Thomas A. Watson, assistant to Alexander Graham Bell and founder of the Braintree Electric Light Department (BELD), died in 1934. I was hired 77 years later to make his story come alive. He was a maverick, an innovator, and conservationist.
The Town of Braintree acquired the vacant BELD waterfront buildings to convert the site into mixed-use real estate, but local residents had legitimate concerns.
Gamble Associates, an architecture and urban design firm in Boston, hired me to help launch a series of community outreach activities to build consensus on the BELD Redevelopment Project.
First things first
Their logo needed a facelift. So, we started there.
Next, we helped the mayor acquire a technical assistance grant from the National Parks Service to build a riverwalk on the Monatiquot.Braintree-Mayor-06.20.11
The first telephone game
The story goes: Alexander Graham Bell said, “Watson, come here, I need you,” the first words to be heard over a phone. According to Watson’s autobiography, however, Bell said, “Mr. Watson, come here, I want you.” Why? Bell had spilled battery acid on himself, not because he realized Watson could hear his voice through phone wires.
My research was extensive, but very little is written about Watson. Bell generally gets all of the credit. They were great friends and partners, but Watson should have movies and books written about him.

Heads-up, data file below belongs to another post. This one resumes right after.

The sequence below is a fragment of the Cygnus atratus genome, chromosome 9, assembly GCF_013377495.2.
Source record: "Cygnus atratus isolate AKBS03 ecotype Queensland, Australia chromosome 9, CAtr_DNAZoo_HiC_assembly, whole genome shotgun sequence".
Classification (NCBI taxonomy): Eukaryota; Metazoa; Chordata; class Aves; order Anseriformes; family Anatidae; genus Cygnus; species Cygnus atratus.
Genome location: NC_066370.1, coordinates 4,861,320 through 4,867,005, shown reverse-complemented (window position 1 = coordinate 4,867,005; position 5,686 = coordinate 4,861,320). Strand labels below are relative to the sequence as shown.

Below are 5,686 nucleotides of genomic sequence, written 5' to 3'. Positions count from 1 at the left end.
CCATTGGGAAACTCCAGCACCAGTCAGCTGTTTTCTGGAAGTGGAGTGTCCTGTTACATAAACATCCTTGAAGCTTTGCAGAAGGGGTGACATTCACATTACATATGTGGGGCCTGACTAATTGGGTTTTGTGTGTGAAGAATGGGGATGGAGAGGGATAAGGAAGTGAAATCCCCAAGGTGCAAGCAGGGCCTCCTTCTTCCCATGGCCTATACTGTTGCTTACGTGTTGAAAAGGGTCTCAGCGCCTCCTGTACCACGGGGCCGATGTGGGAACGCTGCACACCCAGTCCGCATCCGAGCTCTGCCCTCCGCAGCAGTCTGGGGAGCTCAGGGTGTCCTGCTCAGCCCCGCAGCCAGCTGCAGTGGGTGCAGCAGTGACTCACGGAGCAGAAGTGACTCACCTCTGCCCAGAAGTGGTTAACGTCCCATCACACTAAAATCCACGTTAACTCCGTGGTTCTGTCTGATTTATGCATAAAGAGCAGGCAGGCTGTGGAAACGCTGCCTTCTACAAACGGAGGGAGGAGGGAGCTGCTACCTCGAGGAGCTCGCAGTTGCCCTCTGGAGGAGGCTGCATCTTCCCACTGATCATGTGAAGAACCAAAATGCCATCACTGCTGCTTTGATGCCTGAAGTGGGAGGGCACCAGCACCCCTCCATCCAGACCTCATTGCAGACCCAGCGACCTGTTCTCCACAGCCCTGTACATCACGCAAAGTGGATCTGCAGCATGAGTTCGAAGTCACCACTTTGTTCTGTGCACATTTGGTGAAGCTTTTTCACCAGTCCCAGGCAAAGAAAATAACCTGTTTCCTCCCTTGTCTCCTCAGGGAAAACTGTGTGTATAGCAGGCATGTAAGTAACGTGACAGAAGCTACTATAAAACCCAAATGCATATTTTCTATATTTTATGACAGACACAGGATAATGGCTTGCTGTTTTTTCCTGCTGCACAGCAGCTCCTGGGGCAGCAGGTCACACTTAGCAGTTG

In addition to co-launching the phone, he started the first kindergarten in Braintree, built a massive shipyard, and floated a building down the river. With people still inside.
Needing more work in our drafting rooms, we bid on two battleships for the United States Navy. We put a four-story office building on scows and floated it from East Braintree two miles down river and set it on its foundation at our Quincy Point yard without interrupting work in it.Thomas A. Watson, Exploring Life
I bought a hard copy of Exploring Life, The Autobiography of Thomas A. Watson on Etsy. For EIGHT DOLLARS.
To my surprise, he had signed it.
Time to shine
I took Watson to the big screen myself. Sort of.
In 2013, the Town of Braintree gave us the green light to prepare a televised presentation for the BELD Redevelopment Project. My contribution was twofold: promote the event and present the history of Thomas A. Watson on camera.
The link to the presentation is no longer live, but the turnout was great. I really hope Watson was proud.